18: }
Output: counter: 1
counter: 2
counter: 3
counter: 4
counter: 5
Complete. Counter: 5.

Analysis: This simple program demonstrates the fundamentals of the while loop. A condition is tested, and if it is true, the body of the while loop is executed. In this case, the condition tested on line 10 is whether counter is less than 5. If the condition is true, the body of the loop is executed; on line 12 the counter is incremented, and on line 13 the value is printed. When the conditional statement on line 10 fails (when counter is no longer less than 5), the entire body of the while loop (lines 11-14) is skipped. Program execution falls through to line 15.

The while Statement

The syntax for the while statement is as follows:

while ( condition )

condition is any C++ expression, and statement is any valid C++ statement or block of statements. When condition evaluates to TRUE (1), statement is executed, and then condition is tested again. This continues until condition tests FALSE, at which time the while loop terminates and execution continues on the first line below statement.


// count to 10
int x = 0;
while (x < 10)
cout << "X: " << x++;

More Complicated while Statements

The condition tested by a while loop can be as complex as any legal C++ expression. This can include expressions produced using the logical && (AND), || (OR), and ! (NOT) operators. Listing 7.3 is a somewhat more complicated while statement.

Listing 7.3. Complex while loops.

1:    // Listing 7.3
2:    // Complex while statements
4:    #include <iostream.h>
6:    int main()
7:    {
8:      unsigned short small;
9:      unsigned long  large;
10:      const unsigned short MAXSMALL=65535;
12:      cout << "Enter a small number: ";
13:      cin >> small;
14:      cout << "Enter a large number: ";
15:      cin >> large;
17:       cout << "small: " << small << "...";
19:      // for each iteration, test three conditions
20:      while (small < large && large > 0 && small < MAXSMALL)
22:      {
23:         if (small % 5000 == 0)  // write a dot every 5k lines
24:           cout << ".";
26:         small++;
28:         large-=2;
29:      }
31:      cout << "\nSmall: " << small << " Large: " << large << endl;
32:     return 0;
33: }
Output: Enter a small number: 2
Enter a large number: 100000
small: 2.........
Small: 33335 Large: 33334

Analysis: This program is a game. Enter two numbers, one small and one large. The smaller number will count up by ones, and the larger number will count down by twos. The goal of the game is to guess when they'll meet.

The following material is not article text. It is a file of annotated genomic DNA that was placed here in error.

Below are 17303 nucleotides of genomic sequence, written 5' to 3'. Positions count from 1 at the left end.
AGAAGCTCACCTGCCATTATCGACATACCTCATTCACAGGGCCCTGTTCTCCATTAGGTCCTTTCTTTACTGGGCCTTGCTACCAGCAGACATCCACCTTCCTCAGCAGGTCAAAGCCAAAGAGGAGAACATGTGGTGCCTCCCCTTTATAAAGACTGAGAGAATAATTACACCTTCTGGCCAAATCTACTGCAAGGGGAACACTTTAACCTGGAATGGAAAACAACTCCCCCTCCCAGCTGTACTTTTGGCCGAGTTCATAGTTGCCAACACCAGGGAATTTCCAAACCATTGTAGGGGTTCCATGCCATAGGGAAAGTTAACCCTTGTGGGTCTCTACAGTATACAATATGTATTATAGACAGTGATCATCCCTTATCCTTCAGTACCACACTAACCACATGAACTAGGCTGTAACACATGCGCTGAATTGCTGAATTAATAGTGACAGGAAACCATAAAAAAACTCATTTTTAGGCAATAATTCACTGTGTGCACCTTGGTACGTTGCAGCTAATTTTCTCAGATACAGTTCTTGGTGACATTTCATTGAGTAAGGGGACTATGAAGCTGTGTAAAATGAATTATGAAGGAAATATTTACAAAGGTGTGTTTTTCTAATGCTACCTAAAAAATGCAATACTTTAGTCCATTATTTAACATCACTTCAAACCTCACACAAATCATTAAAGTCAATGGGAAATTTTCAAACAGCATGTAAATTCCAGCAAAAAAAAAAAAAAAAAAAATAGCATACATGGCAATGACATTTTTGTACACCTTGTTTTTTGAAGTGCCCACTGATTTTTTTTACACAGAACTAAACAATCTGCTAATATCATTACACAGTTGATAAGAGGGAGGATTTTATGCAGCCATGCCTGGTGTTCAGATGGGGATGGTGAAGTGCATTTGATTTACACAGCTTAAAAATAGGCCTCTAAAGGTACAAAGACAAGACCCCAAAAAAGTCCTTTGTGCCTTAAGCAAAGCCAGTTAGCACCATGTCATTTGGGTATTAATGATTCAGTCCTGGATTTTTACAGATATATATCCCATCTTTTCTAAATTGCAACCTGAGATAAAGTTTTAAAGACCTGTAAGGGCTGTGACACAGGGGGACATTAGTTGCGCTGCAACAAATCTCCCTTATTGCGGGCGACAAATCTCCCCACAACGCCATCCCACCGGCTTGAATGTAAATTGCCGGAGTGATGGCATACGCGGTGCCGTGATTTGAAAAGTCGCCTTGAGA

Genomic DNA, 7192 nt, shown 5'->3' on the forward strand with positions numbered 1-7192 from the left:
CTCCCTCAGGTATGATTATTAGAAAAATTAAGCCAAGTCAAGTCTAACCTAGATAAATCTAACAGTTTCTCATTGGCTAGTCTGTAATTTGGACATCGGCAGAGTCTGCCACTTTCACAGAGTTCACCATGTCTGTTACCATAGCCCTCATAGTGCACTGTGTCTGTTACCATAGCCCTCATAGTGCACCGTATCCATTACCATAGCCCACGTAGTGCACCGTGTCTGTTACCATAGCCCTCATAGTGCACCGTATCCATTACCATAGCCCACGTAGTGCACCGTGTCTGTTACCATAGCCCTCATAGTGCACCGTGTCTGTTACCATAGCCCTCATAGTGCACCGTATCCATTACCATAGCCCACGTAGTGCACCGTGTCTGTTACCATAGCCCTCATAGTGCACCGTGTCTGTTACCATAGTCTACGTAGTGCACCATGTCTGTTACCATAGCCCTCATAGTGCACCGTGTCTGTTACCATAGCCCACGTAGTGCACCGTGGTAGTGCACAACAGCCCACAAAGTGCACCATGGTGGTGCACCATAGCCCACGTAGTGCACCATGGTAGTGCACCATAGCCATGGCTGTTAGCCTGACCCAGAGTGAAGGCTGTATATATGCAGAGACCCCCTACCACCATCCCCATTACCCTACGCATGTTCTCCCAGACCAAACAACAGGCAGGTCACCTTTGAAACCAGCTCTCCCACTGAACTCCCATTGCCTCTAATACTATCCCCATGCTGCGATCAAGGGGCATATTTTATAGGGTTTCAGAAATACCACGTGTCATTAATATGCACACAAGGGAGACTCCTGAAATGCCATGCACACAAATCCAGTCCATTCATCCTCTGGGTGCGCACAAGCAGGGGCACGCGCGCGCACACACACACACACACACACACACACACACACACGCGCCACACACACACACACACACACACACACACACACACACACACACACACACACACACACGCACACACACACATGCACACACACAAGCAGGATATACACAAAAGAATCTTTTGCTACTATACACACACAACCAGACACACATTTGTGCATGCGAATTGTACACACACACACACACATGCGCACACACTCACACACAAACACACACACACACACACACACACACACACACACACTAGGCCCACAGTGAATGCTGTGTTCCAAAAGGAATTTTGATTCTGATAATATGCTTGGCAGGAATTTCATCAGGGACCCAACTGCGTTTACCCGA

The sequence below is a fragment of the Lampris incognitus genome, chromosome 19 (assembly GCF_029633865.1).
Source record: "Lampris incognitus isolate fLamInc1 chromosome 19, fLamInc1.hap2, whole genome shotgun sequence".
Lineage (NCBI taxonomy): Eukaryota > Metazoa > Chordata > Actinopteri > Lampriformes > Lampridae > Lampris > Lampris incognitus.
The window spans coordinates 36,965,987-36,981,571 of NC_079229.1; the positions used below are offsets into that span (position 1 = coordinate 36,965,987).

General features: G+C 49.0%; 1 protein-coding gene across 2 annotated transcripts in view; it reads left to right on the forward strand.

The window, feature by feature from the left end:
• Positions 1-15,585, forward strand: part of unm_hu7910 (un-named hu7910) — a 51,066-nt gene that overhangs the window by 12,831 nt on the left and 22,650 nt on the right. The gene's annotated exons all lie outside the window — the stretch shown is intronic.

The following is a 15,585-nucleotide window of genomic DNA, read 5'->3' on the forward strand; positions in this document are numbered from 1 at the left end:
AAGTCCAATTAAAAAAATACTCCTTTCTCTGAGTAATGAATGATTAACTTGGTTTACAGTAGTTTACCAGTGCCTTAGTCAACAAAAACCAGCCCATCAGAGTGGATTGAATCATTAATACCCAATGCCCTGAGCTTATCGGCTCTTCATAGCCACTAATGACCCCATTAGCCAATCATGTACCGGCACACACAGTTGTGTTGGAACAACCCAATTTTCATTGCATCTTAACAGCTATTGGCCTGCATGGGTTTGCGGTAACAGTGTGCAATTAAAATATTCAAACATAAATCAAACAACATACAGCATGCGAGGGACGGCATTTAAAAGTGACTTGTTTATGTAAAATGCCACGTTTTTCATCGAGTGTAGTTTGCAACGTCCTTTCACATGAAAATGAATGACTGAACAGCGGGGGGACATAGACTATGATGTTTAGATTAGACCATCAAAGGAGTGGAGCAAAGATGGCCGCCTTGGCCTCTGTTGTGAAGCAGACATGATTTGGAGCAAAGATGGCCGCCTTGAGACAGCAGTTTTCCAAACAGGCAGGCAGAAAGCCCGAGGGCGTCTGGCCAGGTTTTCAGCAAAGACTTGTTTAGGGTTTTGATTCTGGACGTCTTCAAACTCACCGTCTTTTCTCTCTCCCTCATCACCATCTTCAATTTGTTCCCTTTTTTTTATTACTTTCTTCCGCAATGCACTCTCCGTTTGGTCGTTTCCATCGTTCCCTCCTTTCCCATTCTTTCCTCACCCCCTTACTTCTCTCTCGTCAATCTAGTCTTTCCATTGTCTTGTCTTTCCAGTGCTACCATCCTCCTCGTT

On lines 12-15, the numbers are entered. Line 20 sets up a while loop, which will continue only as long as three conditions are met:

small is not bigger than large.

large isn't negative.

small doesn't overrun the size of a small integer (MAXSMALL).

On line 23, the value in small is calculated modulo 5,000. This does not change the value in small; however, it only returns the value 0 when small is an exact multiple of 5,000. Each time it is, a dot (.) is printed to the screen to show progress. On line 26, small is incremented, and on line 28, large is decremented by 2.
When any of the three conditions in the while loop fails, the loop ends and execution of the program continues after the while loop's closing brace on line 29.

NOTE: The modulus operator (%) and compound conditions are covered on Day 3, "Variables and Constants."

continue and break

At times you'll want to return to the top of a while loop before the entire set of statements in the while loop is executed. The continue statement jumps back to the top of the loop.

At other times, you may want to exit the loop before the exit conditions are met. The break statement immediately exits the while loop, and program execution resumes after the closing brace.

Listing 7.4 demonstrates the use of these statements. This time the game has become more complicated. The user is invited to enter a small number and a large number, a skip number, and a target number. The small number will be incremented by one, and the large number will be decremented by 2. The decrement will be skipped each time the small number is a multiple of the skip. The game ends if small becomes larger than large. If the large number reaches the target exactly, a statement is printed and the game stops.